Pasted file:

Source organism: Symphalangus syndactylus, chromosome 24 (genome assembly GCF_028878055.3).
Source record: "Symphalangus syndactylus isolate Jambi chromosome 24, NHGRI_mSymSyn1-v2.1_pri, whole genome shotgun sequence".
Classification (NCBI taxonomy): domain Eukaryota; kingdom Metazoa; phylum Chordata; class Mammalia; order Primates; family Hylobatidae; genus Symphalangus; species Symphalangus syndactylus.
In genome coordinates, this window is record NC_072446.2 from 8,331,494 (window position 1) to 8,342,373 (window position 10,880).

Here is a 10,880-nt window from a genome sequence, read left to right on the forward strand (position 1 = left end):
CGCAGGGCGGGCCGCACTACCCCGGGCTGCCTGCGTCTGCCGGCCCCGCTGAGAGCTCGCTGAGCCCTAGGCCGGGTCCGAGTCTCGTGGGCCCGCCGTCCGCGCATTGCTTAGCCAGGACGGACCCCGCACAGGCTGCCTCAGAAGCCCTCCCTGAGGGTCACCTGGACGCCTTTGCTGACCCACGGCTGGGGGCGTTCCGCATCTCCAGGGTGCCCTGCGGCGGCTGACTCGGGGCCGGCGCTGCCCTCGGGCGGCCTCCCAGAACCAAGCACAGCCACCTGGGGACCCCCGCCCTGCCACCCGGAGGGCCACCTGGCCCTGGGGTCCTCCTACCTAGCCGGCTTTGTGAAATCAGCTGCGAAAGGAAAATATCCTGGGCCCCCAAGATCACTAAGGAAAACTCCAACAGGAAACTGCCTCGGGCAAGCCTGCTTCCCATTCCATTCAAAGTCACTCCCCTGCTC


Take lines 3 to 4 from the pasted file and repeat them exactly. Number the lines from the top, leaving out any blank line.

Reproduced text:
Classification (NCBI taxonomy): domain Eukaryota; kingdom Metazoa; phylum Chordata; class Mammalia; order Primates; family Hylobatidae; genus Symphalangus; species Symphalangus syndactylus.
In genome coordinates, this window is record NC_072446.2 from 8,331,494 (window position 1) to 8,342,373 (window position 10,880).